Top 10 Rom Coms of all time
The rom com is a storytelling staple in all movie-going societies, particularly western ones. We love the whole neatly-wrapped package (guys included, I don’t care what you say): two people meet; everything goes wrong but it’s funny; crazy sidekick friends give really bad advice; jealous ex-lovers pop by to sabotage the blossoming romance. And the dialogue should crackle and zing like a packet of pop rocks.
While the standard has fallen in recent times, and everything you need to know about the film’s funny moments are contained in the trailer, we have some brilliant examples of what a good romantic comedy is by digging into the annals of rom com history. Let’s see how it’s done, shall we?
10. The Wedding Singer
Maybe it’s because I’m an 80s tragic, and the hair, outfits and soundtrack made me nostalgic, and Adam Sandler played someone who didn’t need to be made into a functioning human being, but I’m sure I’m not alone in saying that this is a good romantic comedy.
It offers numerous highly memorable one-liners (“Hey, aunt Linda. You a bitch.”) and the chemistry between Sandler and Barrymore works. Did I mention the soundtrack? And how Billy Idol makes a cameo?
9. Bridget Jones’ Diary
I think it’s fair to say that Bridget Jones is the best example of a messy heroine. It’s a truthful portrayal of someone who has low self-esteem, seeks validation in the arms of a cad, and channels her frustration through alcohol and cigarettes. OK, the romance parts are pure Hollywood, but not the mechanics of the relationships and Bridget’s thought processes.
That she’s a little overweight was the focus for many, but really, the story just has so many compelling elements. OK, yes, we have Colin Firth being a modern-day Darcy and Hugh Grant plays the aforementioned cad to a tee. But beyond that, the dialogue is wonderful. Bridget – played so well by Renee Zellweger – is likeable, even at her most shattered. Her friendships are believable, as are her stuff-ups. Oh, and it gave us the term ‘smug marrieds’ (first in the book upon which it’s based).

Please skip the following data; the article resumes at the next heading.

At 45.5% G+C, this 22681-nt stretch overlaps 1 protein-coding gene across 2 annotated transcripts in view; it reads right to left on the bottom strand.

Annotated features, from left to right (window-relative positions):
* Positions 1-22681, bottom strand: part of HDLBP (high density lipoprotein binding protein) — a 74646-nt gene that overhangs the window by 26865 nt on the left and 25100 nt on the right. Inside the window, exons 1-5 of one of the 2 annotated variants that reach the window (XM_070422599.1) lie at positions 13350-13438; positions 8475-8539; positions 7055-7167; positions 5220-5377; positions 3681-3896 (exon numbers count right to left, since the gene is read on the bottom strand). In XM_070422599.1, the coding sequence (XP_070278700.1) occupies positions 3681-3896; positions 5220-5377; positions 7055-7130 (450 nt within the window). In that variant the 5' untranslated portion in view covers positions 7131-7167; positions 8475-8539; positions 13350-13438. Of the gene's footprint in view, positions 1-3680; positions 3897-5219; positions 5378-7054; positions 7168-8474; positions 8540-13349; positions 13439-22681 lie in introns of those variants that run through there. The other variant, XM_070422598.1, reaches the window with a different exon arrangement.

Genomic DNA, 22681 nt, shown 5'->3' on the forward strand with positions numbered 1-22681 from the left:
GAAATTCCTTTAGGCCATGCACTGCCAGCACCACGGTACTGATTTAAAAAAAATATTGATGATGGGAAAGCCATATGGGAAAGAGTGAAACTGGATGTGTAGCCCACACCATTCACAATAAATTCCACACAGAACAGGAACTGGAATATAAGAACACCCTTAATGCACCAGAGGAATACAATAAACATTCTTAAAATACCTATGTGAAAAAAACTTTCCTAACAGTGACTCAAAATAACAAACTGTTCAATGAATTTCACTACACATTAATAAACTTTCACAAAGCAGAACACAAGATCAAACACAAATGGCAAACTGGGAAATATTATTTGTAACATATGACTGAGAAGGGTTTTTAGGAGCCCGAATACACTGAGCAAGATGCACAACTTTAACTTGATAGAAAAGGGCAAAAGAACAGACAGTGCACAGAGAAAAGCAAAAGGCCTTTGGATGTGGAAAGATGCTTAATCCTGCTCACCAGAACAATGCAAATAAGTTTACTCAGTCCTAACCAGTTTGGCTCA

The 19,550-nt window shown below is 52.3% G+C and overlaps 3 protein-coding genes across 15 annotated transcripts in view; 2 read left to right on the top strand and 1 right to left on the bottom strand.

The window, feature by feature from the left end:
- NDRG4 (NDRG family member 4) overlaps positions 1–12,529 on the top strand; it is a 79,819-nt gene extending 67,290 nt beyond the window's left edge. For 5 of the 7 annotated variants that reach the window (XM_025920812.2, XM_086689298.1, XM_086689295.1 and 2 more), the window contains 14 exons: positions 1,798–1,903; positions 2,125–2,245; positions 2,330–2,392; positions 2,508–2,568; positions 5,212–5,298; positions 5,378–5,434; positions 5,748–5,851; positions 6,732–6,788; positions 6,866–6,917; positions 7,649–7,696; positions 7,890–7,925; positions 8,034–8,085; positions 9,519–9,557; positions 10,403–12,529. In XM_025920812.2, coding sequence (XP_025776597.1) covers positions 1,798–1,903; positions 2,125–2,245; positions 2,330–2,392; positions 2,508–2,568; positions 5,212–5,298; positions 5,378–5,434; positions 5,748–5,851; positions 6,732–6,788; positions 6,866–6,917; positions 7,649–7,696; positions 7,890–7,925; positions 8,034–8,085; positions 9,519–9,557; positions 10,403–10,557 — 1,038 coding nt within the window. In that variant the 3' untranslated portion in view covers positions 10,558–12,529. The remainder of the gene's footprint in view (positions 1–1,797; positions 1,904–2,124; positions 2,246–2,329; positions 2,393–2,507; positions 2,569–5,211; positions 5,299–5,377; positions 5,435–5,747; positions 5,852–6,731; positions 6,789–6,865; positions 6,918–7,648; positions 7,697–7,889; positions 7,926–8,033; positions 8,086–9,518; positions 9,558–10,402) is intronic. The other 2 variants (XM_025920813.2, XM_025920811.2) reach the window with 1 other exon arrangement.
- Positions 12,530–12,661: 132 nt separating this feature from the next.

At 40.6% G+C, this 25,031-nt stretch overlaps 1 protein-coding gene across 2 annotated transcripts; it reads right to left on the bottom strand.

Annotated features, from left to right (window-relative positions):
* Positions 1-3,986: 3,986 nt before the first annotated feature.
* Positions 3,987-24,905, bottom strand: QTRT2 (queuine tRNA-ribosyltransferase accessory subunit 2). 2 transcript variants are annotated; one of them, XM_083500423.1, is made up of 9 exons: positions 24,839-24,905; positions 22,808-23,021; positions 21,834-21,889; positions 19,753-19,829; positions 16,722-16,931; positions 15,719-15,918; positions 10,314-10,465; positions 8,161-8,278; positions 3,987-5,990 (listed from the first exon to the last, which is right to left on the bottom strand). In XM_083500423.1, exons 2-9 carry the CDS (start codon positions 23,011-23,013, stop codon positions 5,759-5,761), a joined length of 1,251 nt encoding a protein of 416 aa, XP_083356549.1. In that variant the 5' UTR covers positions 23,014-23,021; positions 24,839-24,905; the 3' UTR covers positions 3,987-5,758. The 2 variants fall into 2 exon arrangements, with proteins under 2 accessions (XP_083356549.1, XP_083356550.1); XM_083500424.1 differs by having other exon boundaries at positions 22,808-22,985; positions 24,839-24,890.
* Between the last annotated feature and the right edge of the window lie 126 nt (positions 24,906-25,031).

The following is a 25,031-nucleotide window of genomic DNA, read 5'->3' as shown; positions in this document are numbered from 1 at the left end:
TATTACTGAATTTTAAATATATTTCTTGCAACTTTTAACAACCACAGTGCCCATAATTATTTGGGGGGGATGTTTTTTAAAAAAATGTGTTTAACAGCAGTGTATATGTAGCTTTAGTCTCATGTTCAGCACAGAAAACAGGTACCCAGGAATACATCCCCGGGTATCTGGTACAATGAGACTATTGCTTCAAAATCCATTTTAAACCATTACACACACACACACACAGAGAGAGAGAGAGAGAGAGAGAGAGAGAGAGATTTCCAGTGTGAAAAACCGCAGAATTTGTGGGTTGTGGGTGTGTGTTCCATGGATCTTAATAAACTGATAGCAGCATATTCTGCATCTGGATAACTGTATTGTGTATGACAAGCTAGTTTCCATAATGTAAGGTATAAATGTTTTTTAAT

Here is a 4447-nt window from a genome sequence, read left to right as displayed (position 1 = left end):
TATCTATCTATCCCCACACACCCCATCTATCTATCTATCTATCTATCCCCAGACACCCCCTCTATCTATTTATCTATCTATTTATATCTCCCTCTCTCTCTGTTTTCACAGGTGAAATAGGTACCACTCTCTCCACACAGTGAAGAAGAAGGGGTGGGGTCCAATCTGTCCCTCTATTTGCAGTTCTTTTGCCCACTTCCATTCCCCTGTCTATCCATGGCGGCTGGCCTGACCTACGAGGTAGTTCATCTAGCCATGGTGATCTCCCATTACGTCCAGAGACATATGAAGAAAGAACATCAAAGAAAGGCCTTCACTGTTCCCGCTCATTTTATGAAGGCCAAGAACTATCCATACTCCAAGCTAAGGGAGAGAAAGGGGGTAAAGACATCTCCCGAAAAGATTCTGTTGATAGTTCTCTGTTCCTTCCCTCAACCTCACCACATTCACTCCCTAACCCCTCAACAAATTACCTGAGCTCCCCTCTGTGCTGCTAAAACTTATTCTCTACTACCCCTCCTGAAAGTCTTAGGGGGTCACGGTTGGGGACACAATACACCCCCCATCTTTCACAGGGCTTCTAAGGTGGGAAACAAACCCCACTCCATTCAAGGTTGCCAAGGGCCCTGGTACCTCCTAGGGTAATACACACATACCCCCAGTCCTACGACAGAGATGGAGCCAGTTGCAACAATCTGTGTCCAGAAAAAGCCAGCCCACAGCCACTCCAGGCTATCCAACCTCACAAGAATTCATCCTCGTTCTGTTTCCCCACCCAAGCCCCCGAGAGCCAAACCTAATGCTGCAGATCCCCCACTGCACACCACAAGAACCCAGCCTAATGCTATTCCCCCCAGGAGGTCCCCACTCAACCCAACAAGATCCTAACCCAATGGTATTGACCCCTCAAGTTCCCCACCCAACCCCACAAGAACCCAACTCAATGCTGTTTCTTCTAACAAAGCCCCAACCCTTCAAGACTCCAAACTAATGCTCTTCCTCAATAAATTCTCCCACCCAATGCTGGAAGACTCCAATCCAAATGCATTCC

8. Some Like it Hot
If you’re not familiar with old school comedy, you could do worse than to spend a Sunday afternoon watching this Marilyn Monroe classic. Jack Lemmon and Tony Curtis are superb as two guys trying to get work by pretending they’re women (they play in a band).
This one has everything. Men dressed in drag. Hidden identity. And a happy ending (of course).
You also get to see what the fuss is about Monroe. She’s sweet and funny and says lines like:
“I don’t have a drinking problem. I could stop if I wanted to, but I don’t want to”, before proceeding to take another swig.
While it has some of the cringeworthy silliness of old movies (the laughter is so shrill), it’s still a remarkably clever, irreverent take on the romantic comedy genre.